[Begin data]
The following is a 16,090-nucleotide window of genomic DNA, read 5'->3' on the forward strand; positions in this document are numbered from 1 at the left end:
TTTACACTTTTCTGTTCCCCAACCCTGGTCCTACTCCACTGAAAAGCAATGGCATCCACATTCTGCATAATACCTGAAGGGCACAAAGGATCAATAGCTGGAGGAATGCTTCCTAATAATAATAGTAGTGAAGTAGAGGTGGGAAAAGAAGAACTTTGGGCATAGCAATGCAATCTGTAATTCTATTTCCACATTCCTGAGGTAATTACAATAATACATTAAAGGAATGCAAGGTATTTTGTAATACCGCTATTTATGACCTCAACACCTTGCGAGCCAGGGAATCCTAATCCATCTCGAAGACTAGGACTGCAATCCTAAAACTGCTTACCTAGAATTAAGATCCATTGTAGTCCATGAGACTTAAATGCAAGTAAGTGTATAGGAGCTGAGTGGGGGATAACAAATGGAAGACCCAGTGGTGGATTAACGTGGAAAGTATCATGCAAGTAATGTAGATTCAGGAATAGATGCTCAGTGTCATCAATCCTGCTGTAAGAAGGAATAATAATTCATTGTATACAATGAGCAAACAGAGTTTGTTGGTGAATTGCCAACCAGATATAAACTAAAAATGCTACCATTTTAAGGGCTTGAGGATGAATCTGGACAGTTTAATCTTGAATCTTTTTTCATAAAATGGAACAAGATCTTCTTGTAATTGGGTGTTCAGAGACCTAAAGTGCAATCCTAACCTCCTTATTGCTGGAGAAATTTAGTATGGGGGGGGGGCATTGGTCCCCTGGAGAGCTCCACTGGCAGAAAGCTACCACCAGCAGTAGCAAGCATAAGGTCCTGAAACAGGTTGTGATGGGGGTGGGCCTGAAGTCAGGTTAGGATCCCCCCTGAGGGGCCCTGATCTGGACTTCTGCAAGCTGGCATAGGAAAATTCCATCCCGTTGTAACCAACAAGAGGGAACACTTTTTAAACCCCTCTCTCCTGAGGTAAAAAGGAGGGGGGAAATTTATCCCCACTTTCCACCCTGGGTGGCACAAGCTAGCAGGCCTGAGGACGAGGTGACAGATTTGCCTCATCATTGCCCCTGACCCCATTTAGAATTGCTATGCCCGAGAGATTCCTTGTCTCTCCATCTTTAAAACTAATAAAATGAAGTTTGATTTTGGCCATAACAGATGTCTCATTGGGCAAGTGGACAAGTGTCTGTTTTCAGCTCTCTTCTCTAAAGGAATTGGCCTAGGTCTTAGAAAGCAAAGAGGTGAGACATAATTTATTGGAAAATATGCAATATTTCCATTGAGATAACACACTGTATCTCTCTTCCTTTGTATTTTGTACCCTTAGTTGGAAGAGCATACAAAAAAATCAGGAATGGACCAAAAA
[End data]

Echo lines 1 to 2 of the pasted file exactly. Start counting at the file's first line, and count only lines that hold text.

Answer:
The following is a 16,090-nucleotide window of genomic DNA, read 5'->3' on the forward strand; positions in this document are numbered from 1 at the left end:
TTTACACTTTTCTGTTCCCCAACCCTGGTCCTACTCCACTGAAAAGCAATGGCATCCACATTCTGCATAATACCTGAAGGGCACAAAGGATCAATAGCTGGAGGAATGCTTCCTAATAATAATAGTAGTGAAGTAGAGGTGGGAAAAGAAGAACTTTGGGCATAGCAATGCAATCTGTAATTCTATTTCCACATTCCTGAGGTAATTACAATAATACATTAAAGGAATGCAAGGTATTTTGTAATACCGCTATTTATGACCTCAACACCTTGCGAGCCAGGGAATCCTAATCCATCTCGAAGACTAGGACTGCAATCCTAAAACTGCTTACCTAGAATTAAGATCCATTGTAGTCCATGAGACTTAAATGCAAGTAAGTGTATAGGAGCTGAGTGGGGGATAACAAATGGAAGACCCAGTGGTGGATTAACGTGGAAAGTATCATGCAAGTAATGTAGATTCAGGAATAGATGCTCAGTGTCATCAATCCTGCTGTAAGAAGGAATAATAATTCATTGTATACAATGAGCAAACAGAGTTTGTTGGTGAATTGCCAACCAGATATAAACTAAAAATGCTACCATTTTAAGGGCTTGAGGATGAATCTGGACAGTTTAATCTTGAATCTTTTTTCATAAAATGGAACAAGATCTTCTTGTAATTGGGTGTTCAGAGACCTAAAGTGCAATCCTAACCTCCTTATTGCTGGAGAAATTTAGTATGGGGGGGGGGCATTGGTCCCCTGGAGAGCTCCACTGGCAGAAAGCTACCACCAGCAGTAGCAAGCATAAGGTCCTGAAACAGGTTGTGATGGGGGTGGGCCTGAAGTCAGGTTAGGATCCCCCCTGAGGGGCCCTGATCTGGACTTCTGCAAGCTGGCATAGGAAAATTCCATCCCGTTGTAACCAACAAGAGGGAACACTTTTTAAACCCCTCTCTCCTGAGGTAAAAAGGAGGGGGGAAATTTATCCCCACTTTCCACCCTGGGTGGCACAAGCTAGCAGGCCTGAGGACGAGGTGACAGATTTGCCTCATCATTGCCCCTGACCCCATTTAGAATTGCTATGCCCGAGAGATTCCTTGTCTCTCCATCTTTAAAACTAATAAAATGAAGTTTGATTTTGGCCATAACAGATGTCTCATTGGGCAAGTGGACAAGTGTCTGTTTTCAGCTCTCTTCTCTAAAGGAATTGGCCTAGGTCTTAGAAAGCAAAGAGGTGAGACATAATTTATTGGAAAATATGCAATATTTCCATTGAGATAACACACTGTATCTCTCTTCCTTTGTATTTTGTACCCTTAGTTGGAAGAGCATACAAAAAAATCAGGAATGGACCAAAAA